Odisha will provide crop loans worth crores to seven lakh landless sharecroppers in the state through joint liability groups (JLGs) in the next two years through a new scheme, officials said.
The scheme, Balaram Yojana, is a sequel to the Kalia scheme announced last year just before the polls for small and marginal farmers and would enable sharecroppers to get loans of around Rs 1,040 crore.
Asit Tripathy, the state’s chief secretary, said sharecroppers would be given credit facility on the basis of “social collateral” through joint liability groups.
Around 140,000 such groups would be formed with each group comprising five farmers. Around 70,000 groups will get farm loans under the scheme this year.
A joint liability group is an informal group comprising preferably 4 to 10 individuals who come together to avail a loan from a bank either singly or through the group mechanism against the mutual guarantee.
Its members offer a joint undertaking to the bank that would enable them to avail loans. The credit assessment of the group could be based on the available cultivable area by each member. All members would jointly execute the document and own the debt liability together and severally.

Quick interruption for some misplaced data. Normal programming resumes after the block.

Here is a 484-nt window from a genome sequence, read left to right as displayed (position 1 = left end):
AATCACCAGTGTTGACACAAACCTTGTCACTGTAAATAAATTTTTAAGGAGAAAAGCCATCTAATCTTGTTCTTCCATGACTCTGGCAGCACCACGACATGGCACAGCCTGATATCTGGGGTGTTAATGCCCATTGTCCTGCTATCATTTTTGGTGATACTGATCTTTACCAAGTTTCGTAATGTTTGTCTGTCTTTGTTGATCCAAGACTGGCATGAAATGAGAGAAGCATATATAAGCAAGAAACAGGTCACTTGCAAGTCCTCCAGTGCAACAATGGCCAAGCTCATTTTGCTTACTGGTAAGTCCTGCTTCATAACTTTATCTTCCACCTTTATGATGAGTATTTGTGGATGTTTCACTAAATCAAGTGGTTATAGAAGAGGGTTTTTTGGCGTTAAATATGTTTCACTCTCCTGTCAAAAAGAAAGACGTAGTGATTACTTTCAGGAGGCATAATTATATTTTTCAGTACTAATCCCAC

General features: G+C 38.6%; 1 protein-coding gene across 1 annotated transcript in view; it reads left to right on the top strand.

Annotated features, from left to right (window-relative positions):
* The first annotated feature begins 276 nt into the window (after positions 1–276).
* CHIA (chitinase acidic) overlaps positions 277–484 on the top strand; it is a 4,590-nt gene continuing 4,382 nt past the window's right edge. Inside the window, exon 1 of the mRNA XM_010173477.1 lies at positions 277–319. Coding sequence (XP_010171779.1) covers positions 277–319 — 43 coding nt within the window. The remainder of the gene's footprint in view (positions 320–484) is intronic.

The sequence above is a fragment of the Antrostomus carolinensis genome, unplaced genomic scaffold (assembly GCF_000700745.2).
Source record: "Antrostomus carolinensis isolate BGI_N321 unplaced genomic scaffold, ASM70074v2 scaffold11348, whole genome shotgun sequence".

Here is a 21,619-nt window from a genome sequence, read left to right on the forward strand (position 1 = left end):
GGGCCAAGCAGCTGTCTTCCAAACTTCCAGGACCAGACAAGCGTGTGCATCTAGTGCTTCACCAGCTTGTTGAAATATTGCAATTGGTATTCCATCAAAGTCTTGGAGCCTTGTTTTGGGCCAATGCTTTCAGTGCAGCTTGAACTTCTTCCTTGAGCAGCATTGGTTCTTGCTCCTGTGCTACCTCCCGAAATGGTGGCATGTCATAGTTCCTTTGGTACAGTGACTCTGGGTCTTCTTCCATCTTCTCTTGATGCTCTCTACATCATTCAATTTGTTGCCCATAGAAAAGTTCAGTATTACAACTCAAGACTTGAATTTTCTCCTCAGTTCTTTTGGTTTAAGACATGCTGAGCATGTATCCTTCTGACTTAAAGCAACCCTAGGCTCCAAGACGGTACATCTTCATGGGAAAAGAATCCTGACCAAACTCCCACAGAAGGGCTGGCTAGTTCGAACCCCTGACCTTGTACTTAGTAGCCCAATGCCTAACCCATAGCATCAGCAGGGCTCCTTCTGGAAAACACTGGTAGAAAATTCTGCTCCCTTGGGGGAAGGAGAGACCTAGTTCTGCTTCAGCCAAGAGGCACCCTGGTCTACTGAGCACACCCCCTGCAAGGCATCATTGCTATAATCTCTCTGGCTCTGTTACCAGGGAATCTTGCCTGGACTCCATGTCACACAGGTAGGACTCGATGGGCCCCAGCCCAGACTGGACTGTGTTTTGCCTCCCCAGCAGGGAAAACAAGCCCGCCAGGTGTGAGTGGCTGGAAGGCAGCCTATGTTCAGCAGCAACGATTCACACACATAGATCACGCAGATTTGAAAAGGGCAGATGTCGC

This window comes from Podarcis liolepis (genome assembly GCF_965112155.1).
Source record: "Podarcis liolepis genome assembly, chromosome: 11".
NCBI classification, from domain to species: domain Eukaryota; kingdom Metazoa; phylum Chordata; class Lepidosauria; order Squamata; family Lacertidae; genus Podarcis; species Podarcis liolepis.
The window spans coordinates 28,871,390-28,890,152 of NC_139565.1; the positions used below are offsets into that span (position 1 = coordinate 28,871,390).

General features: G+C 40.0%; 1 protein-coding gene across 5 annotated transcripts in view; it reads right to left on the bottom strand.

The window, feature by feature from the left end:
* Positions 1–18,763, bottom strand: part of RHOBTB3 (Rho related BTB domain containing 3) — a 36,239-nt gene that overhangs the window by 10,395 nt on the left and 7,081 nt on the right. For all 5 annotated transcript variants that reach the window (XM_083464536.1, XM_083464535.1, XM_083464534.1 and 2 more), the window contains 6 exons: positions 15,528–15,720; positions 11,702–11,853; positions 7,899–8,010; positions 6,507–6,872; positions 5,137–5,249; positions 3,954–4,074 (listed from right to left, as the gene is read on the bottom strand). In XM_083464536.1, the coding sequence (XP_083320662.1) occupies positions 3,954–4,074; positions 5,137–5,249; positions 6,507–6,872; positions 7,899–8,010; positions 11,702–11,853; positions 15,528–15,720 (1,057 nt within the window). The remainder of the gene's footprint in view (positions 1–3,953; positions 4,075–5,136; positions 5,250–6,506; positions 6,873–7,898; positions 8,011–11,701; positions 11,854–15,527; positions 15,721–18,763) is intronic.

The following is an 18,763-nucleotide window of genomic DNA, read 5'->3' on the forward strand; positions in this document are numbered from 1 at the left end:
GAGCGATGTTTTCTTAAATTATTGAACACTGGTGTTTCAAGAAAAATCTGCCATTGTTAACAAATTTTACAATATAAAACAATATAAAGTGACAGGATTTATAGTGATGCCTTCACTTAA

Ashok Meena, the state finance secretary, would mobilise the banking sector through State Level Bankers Committee for the loans to JLGs.
The chief secretary directed every bank branch in the state to provide at least 10 farm loans this year. In rural areas and small towns in the state, there are around 7,000 branches of banks and Primary Agricultural Cooperative societies.
In April this year, the Odisha government had framed draft legislation to recognise the rights of sharecroppers in the state.
The draft legislation “Odisha Agricultural Land Leasing Act”, would help a sharecropper into a written lease agreement on mutually agreed terms and conditions, with a landowner for the cultivation of agricultural produces.
Once passed by the assembly, the legislation would mark a change of fortunes for millions of sharecroppers in Odisha where sharecropping was banned following an amendment in Orissa Land Reforms Act in 1974. Despite the ban on sharecropping, more than 70 per cent of land is cultivated through sharecropping.
As per the draft legislation, the lease agreement between the sharecropper and the landowner would contain several details, boundaries, location and area of leased out land, duration of the lease expressed in months or years.
Apart from a written agreement, there will a provision for oral lease. Both sharecropper and landowner have to apply before the revenue officer and the matter will have to be discussed in a gram sabha, as per the draft legislation.
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